2018 Green Kukicha green tea

Green Kukicha

$7.50$84.00

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Green Tea

 

Green Kukicha

 

 

Oxidation: none

Manufacture: steamed and oven-fired (baked) Sencha leaf and lightly-baked, short, slender, first-junction stem

 

Appearance: flat needle-style Sencha leaf with precise, slender, lightly-baked tea bush stem clippings included

Flavor: smooth, sweet and soft

Aroma: fresh, vegetal, classic Sencha aroma

Liquor: opaque, avocado-pulp color (‘brothy’)

 

 

Uji (Ujitawara),
Kyoto Prefecture, Japan

2018 Spring Pluck (Ichibancha) (May-June)

Use 1 teaspoon (2 grams) or 2 teaspoons (4 grams) per 4 oz of water
Steep 2-3 infusions at 1 minute each
Water temperature should be 160˚F-170˚F

Asian description: ‘column of steam steadily rising’ water.
That’s when a column of steam begins to rise from the surface.
(or boil the water and let it rest for three to four minutes)

 

Notes on preparing Japanese Green Tea

Green tea leaf varies more by volume to weight than any other class of tea except white tea. Some green teas are comprised of large leaves, others have small leaves. Some green teas are light and fluffy; others are rolled, twisted and dense. Our recommendation for how much to use for each of our green teas may surprise you with the quantity listed, but they are all measured to deliver delicious taste.

Japanese green teas are generally uniform in shape and size.
If you will be re-steeping your Japanese green tea, it is important to use a full measure of leaf when steeping green tea.

 

Measure the capacity of your teapot
Fill your teapot to its functional capacity with water and then measure this volume of water in ounces. Divide this number by 4. Most recommendations for the amount of Japanese green tea to use are based on 4 ounces of water. So, for example, a 24-ounce teapot would require 6 measures of tea to make a full-strength pot of tea.
If you intend to re-steep the leaf, you may want to only prepare half a teapot of tea and then re-steep the leaf.

 

Tips for steeping Japanese Green Tea
Keep the leaf in the water for the appropriate amount of time.
Green tea leaves are rarely ‘in the water’ for longer than 2 minutes at a time ( often less ), so start with a 2 minute steep, and taste a tea that is ‘new to you’ every 30 seconds after.

Green tea leaves can be steeped again, usually 2 to 3 times, depending on the tea, at the same or a slightly hotter water temperature than used for the initial steeping.

There are many flavor nuances that can be discovered by adjusting the length of time when steeping green tea.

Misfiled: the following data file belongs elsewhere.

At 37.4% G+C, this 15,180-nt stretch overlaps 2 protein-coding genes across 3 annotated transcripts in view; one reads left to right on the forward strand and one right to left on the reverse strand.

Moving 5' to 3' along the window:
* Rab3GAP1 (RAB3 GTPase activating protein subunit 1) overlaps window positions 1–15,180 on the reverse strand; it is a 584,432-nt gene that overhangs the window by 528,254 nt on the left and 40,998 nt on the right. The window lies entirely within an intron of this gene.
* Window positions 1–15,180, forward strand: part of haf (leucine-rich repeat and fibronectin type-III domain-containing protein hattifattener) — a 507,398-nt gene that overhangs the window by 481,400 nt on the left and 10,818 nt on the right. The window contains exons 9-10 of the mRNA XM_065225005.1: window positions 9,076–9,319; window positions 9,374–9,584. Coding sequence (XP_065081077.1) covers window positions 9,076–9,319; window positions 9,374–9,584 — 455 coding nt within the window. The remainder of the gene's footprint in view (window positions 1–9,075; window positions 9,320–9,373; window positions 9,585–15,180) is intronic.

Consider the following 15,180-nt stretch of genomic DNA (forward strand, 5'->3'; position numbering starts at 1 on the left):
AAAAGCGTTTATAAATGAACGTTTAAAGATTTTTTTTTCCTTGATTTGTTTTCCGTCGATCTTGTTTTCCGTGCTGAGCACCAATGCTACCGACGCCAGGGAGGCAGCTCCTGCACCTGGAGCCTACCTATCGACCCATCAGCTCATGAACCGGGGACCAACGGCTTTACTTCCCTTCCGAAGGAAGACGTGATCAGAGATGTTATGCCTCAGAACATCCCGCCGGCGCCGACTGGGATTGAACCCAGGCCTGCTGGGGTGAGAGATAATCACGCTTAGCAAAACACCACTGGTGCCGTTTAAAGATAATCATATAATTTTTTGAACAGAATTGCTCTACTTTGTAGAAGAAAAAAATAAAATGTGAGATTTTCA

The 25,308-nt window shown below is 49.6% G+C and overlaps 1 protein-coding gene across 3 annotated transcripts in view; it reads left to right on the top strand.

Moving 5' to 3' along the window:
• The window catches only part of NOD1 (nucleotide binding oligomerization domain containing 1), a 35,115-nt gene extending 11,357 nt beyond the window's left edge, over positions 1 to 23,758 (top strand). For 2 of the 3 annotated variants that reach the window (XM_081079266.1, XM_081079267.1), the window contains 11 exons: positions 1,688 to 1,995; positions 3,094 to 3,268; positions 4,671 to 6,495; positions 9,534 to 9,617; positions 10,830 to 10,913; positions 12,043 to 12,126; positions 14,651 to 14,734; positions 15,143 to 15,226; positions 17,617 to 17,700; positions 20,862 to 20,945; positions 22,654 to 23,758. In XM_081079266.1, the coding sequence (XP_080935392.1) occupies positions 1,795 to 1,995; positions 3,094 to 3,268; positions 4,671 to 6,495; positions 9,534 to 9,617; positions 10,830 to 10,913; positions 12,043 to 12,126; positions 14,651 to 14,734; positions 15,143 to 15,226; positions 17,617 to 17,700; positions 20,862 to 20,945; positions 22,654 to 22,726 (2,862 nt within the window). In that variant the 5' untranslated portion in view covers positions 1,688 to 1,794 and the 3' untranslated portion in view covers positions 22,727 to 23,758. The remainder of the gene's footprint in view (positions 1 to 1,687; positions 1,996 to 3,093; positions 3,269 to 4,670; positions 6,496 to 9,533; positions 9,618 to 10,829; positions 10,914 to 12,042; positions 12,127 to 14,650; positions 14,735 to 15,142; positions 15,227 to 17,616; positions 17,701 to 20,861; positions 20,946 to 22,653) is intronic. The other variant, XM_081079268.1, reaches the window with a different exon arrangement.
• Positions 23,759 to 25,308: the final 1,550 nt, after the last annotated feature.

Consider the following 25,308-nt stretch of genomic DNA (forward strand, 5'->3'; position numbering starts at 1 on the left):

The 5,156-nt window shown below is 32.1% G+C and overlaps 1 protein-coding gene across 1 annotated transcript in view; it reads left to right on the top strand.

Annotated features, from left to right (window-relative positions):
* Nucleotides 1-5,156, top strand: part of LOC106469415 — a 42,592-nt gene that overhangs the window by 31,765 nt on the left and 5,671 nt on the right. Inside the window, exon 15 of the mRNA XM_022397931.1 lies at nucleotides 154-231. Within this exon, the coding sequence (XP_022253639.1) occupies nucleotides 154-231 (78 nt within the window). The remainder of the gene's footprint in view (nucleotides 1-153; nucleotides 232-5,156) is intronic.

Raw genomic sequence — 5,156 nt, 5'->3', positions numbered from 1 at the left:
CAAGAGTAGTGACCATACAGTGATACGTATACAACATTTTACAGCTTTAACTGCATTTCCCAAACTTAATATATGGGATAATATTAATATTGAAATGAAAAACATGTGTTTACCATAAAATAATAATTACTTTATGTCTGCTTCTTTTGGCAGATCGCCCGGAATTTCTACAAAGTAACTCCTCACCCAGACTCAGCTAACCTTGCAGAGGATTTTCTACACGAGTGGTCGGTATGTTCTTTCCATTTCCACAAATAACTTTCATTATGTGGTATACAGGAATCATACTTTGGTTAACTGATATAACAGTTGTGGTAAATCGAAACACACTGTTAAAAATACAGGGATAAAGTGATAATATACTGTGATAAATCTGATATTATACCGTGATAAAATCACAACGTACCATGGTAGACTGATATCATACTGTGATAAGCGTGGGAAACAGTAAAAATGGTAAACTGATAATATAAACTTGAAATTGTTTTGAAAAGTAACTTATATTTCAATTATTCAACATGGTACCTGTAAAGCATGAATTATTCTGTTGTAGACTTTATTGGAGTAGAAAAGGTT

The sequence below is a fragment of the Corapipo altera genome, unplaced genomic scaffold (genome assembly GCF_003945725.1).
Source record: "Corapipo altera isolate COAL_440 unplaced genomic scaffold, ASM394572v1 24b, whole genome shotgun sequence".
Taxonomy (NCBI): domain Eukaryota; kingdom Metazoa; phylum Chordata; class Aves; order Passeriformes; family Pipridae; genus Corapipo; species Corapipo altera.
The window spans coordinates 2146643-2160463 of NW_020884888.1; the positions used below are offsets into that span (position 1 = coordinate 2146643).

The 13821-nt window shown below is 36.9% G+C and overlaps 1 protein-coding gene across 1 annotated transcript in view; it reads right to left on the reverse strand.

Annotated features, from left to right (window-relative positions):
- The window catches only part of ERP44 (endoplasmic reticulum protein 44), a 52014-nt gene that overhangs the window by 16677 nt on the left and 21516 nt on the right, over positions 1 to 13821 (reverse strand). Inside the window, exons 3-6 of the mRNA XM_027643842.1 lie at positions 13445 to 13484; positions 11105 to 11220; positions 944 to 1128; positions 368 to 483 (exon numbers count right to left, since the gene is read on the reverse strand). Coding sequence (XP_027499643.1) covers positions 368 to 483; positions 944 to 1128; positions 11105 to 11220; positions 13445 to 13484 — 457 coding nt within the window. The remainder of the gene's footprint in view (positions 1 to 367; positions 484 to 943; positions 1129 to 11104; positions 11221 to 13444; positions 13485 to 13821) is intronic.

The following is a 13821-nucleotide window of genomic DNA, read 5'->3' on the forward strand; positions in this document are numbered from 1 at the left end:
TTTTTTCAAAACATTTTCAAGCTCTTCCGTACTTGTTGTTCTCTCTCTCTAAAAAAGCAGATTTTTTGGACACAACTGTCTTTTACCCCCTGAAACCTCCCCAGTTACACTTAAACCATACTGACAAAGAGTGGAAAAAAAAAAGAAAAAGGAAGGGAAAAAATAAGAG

Try both longer and shorter steeping times and see which you prefer.

It is critical that you use cooler water when steeping first-of-the-spring-season green tea such as Japanese 1st Pluck Ichibancha green teas. Tender leaves can scorch if exposed to water that is too hot, producing a bitter, astringent, and unpleasant cup of tea.

This unusual tea is delightfully fragrant and delicious. It is made in the famous Uji tea growing region of Japan and is a tea-enthusiast’s dream.

Green Kukicha is a blend of early spring Sencha green tea leaf and slender tea bush twig clippings – it has all the fresh, ‘kelpy’ nuance of flavor that we expect from a high-quality Japanese green tea, and also has the added benefit of having a natural reduction in caffeine. This is because the stem portion of the blend does not contain significant caffeine, thereby reducing the overall amount of caffeine in the tea.

Green Kukicha is very different from our toasted Kukicha tea and is a fresh-tasting green tea. All of the varying preparations of Kukicha from Japan will vary, based on the quality of the tea leaf used to make the tea, and this is why ours excels: because all of the components are top-quality from expert farmers in Uji prefecture, one of the most revered places in Japan for tea.  For instance, to obtain the stem, workers use a special pair of small scissors to trim off the first several centimeters of stem from below the leaf. This piece of hollow stem is lightly baked, cut again, added to the carefully-processed leaf, and finish-fired.

The steeped liquor has an opaque color that illustrates its lush body. Occasionally pieces of stem float lazily on the surface of the infused tea and these are said to be reminiscent of bamboo or reed floating on a river or lake.

Green Kukicha should be steeped at a cooler temperature than other Japanese green teas. It should be able to be re-infused at least once, with an even-cooler temperature water. In Japan, it is often enjoyed just below room temperature as a refreshing light beverage.